Over the past decade, local governments have adapted to workforce changes and community needs. They've also struggled with declining revenue caused by the economic downturn and state government cuts. This program is a great way to recognize their on-going efforts and success and foster ideas so that all local leaders can continue providing residents top-notch service.
John Anderson is an organizer currently working on the 7th annual Local Government Innovation Awards project sponsored by the Hubert H. Humphrey School of Public Affairs. Other project partners include the Association of Minnesota Counties, the League of Minnesota Cities, and the Minnesota School Boards Association.
After the cold, dark winter that lasted more than two decades without a progressive Governor, the last legislative session felt like spring. And while last session was far from perfect, we accomplished something tremendous: our governor and legislature who worked together to build a more fair tax structure, increased aid to local governments while providing property tax relief for the middle-class, we passed all day kindergarten funding, and marriage equality.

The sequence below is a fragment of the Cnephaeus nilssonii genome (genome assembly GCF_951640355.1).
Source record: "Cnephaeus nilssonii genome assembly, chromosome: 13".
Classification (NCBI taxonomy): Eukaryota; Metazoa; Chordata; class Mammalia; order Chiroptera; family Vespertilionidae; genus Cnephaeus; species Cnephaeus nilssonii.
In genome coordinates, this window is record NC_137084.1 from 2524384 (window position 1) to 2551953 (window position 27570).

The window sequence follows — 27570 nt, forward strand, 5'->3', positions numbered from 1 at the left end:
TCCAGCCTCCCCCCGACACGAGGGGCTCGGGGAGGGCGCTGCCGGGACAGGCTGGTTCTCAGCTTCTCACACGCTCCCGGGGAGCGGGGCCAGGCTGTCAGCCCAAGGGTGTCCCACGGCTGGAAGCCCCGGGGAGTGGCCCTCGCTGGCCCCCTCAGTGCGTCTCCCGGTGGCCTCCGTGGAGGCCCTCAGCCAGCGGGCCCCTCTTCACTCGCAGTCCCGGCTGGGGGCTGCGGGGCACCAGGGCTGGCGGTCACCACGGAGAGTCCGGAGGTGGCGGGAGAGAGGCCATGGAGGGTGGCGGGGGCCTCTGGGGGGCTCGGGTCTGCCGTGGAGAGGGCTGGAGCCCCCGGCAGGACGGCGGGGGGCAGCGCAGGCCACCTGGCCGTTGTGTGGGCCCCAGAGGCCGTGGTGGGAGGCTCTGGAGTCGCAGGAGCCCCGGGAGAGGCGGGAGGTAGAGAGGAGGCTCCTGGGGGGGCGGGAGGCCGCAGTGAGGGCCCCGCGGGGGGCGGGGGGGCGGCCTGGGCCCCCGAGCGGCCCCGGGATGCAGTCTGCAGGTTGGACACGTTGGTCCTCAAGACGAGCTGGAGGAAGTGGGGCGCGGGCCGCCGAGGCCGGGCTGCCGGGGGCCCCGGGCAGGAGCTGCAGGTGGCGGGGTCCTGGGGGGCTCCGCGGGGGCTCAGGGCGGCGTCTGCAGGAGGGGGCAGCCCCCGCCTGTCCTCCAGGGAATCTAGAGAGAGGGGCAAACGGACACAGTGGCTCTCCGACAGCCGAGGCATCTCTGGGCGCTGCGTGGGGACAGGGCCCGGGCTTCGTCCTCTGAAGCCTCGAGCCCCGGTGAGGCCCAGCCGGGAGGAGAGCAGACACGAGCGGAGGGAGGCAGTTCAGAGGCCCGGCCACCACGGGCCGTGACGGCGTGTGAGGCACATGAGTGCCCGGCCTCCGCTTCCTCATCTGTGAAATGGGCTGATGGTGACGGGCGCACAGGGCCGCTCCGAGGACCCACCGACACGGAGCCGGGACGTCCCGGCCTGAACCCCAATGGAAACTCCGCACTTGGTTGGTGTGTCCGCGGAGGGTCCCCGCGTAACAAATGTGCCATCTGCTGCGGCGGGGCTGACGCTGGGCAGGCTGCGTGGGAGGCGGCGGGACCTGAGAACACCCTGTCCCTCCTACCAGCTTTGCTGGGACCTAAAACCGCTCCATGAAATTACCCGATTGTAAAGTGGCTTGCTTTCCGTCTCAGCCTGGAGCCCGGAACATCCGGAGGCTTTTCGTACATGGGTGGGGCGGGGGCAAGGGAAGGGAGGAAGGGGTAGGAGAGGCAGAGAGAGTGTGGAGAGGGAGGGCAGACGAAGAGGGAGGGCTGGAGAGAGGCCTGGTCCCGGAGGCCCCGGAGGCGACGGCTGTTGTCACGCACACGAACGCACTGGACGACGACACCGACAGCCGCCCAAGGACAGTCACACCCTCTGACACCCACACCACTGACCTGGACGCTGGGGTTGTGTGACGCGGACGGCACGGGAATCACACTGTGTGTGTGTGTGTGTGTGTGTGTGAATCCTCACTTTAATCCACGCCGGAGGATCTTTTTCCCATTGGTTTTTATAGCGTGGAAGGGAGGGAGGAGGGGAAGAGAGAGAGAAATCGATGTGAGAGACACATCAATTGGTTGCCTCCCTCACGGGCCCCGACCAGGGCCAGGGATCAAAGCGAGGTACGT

We achieved exactly what we told voters we’d do during the 2012 election: we made our government work better for working people, we championed fairness, and fought for a better Minnesota. It was proof positive of what progressive change can mean if we work together, and it’s thanks in large part to Governor Dayton, his vision and his leadership.
And it’s why we should be disappointed in the Governor’s proposal for the 2014 session, or as he calls it the “unsession.” As Governor Dayton’s website describes it, “The Unsession is a first-of-its-kind effort to make government better, faster, simpler and more efficient for people. We want to improve service, shorten wait times, eliminate old and outdated rules, and undo anything else that makes government nearly impossible for people to understand.”